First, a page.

Wednesday, November 4, 2009

Agile isn't Just About Change

Over the last couple of months several clients of the firm I work for have stated that agile software delivery was not suitable to a particular development project because the need to continually embrace change was not there.

I hear this so often that I feel I need to emphatically point out that agile development practices can provide alot value to "fixed" projects. I have a couple of practices below.

Iterative development: Even if change is not the order of the day breaking up work into small chunks will go along way to mitigating a whole slew of implementation risks.

Test Driven Development: Anyone who has spent serious time practicing TDD can attest to the fact that TDD leads to better design than traditional development. It might not be practical for all situations but where it is TDD lets you safely take a second and third pass at your design.

Behaviour Driven Development: Having a consistent format to describe requirements and test cases in business friendly format that supports automation is just plain common sense, and a great way to specify contracts between teams on large scale projects.

Continous Integration: Code integration is never a fun job and the longer you put it off the harder it is, regardless of how much change is expected in a project.

Planning Poker, Collaborative Modeling, Daily Standups, Retrospectives and Agile Planning Boards: Because "static" projects will also benefit from approaches that increase collaboration, penetrate organizational siloes, and encourage resources who are actually doing the work to partake in the planning process.

Hopefully the point is made, software projects of almost any shape should strive to encorperate as many agile practices as possible.

Practically and common sense should be used to determine which practices should apply, but rate of change should not be the only value driver. Agile practices reduce project risk, increase quality, and reduce churn and rework.

Tuesday, November 3, 2009

Complex Up Front Estimation Tools Drive Me Crazy

Way to often I encounter both my colleagues and clients spending way to much effort and stock in building the uber estimation toolkit.

I'm sure many of you have seen this type of tool. The spreadsheet that uses function points, component complexity factors, non functional adjustments, and some really clever math to produce a really impressive, but, an largely fictional and arbitrary guess of what the actual effort of a software implementation effort will actually be.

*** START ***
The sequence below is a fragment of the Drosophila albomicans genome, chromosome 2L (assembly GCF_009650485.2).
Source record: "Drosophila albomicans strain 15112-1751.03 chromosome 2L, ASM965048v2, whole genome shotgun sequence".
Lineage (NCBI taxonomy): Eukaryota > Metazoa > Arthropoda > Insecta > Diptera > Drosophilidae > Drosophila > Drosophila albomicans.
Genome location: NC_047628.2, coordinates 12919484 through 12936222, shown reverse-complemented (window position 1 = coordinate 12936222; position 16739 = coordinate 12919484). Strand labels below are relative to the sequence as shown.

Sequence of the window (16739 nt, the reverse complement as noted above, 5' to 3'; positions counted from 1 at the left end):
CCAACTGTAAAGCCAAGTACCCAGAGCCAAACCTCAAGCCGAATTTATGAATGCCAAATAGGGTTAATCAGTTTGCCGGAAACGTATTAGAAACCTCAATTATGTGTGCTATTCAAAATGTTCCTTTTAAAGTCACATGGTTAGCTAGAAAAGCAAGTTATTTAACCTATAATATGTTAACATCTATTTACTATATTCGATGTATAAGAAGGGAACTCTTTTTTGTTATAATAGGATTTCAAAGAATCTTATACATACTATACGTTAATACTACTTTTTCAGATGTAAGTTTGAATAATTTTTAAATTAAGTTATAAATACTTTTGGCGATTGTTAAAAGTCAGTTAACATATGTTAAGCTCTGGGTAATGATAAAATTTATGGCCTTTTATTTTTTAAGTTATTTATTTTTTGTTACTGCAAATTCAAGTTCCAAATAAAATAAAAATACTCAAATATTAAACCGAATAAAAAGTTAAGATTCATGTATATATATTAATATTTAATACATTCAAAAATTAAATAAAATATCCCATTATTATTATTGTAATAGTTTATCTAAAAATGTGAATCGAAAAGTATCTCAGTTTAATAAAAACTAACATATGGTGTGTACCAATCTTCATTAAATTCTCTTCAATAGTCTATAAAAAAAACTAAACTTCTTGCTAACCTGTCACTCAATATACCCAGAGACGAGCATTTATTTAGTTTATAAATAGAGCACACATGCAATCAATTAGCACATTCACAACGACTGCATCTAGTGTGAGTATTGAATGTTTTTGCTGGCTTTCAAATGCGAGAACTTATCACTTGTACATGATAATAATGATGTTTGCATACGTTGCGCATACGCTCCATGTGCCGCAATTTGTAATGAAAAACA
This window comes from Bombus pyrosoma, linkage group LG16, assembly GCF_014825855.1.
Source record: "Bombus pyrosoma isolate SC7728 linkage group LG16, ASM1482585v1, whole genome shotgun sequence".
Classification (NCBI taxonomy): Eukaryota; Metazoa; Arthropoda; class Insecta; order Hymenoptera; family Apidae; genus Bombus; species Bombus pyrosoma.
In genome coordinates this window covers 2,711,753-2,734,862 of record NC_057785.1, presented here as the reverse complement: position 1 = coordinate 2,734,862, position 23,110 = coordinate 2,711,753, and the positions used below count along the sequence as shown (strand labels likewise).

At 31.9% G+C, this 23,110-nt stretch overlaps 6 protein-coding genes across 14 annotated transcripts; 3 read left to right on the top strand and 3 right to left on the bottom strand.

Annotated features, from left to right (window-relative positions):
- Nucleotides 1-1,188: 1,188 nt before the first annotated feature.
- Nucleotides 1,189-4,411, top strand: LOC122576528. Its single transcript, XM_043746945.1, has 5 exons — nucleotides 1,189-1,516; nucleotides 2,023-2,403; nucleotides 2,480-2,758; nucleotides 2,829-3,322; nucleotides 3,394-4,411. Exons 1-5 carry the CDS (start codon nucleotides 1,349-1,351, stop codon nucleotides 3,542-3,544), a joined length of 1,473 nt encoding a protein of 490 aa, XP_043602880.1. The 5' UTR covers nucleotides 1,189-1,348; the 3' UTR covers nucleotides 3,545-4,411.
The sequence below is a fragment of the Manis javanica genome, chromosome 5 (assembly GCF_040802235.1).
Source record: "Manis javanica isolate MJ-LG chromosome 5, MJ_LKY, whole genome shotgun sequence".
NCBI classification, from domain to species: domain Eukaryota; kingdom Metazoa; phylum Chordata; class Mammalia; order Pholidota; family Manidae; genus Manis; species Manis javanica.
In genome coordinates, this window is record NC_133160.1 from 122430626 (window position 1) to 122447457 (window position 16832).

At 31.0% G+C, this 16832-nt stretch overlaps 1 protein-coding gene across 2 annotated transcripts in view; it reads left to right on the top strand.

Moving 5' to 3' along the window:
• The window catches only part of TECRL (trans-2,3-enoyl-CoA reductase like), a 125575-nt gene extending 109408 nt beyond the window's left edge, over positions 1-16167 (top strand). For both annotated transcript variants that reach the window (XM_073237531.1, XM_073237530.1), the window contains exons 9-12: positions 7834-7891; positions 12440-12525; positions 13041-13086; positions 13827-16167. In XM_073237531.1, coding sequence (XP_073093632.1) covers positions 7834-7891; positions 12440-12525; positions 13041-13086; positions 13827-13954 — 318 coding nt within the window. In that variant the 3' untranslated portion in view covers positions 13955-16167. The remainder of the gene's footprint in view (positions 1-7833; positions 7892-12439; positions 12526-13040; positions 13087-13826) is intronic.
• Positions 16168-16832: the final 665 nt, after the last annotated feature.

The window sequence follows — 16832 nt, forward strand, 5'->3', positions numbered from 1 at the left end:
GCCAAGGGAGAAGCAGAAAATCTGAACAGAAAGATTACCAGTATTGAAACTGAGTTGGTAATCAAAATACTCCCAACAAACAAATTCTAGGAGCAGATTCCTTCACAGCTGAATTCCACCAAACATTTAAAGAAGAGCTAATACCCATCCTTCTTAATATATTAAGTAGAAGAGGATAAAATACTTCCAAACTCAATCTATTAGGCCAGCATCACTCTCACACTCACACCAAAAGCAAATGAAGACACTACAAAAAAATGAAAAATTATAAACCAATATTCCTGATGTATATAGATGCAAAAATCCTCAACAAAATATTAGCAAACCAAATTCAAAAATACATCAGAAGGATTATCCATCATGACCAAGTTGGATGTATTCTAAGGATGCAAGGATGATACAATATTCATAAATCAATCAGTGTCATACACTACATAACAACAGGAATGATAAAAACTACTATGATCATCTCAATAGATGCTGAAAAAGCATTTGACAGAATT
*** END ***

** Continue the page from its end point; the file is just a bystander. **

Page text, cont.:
You know you are using one of these tools when:
-you feel like you are doing the requirements modeling with a spreadsheet
-you are doing architecture and design in your head so that you can estimate the exact detailed code components that you think you need to build
-you are estimating at the hourly level for tasks that will be completed over 6 months from now.

I know that many of us have been the author and user of some of these tools.(I know I have built some wicked estimation steadsheets) But the problem with these tools is that they hide the fact that software development is an excercise in discovery and adaption. Planning is essential, but creating uber detailed estimations, and uber detailed plans for software development is alot like creating an uber detailed plan for a vacation. Setting in stone that you have to go to the beach on a particular afternoon cam get easily waylaid if a storm comes in, planning to bring swimwear with you because you plan to go to the beach on a particular afternoon just makes sense.

The same type of reasoning goes into software planning and estimation. Deciding that business requirement A is X+50% harder to build than requirement B is a whole lot more sensible than trying to calculate the work involved for both requirements to the exact hour. The high level estimate is likely to be just as accurate as the one developed by the complex one, and way easier to change if it's wrong.

Here are some pitfalls I see with using complex estimation toolkits

1)Requirements, even when well written always end up being notoriously innacurate.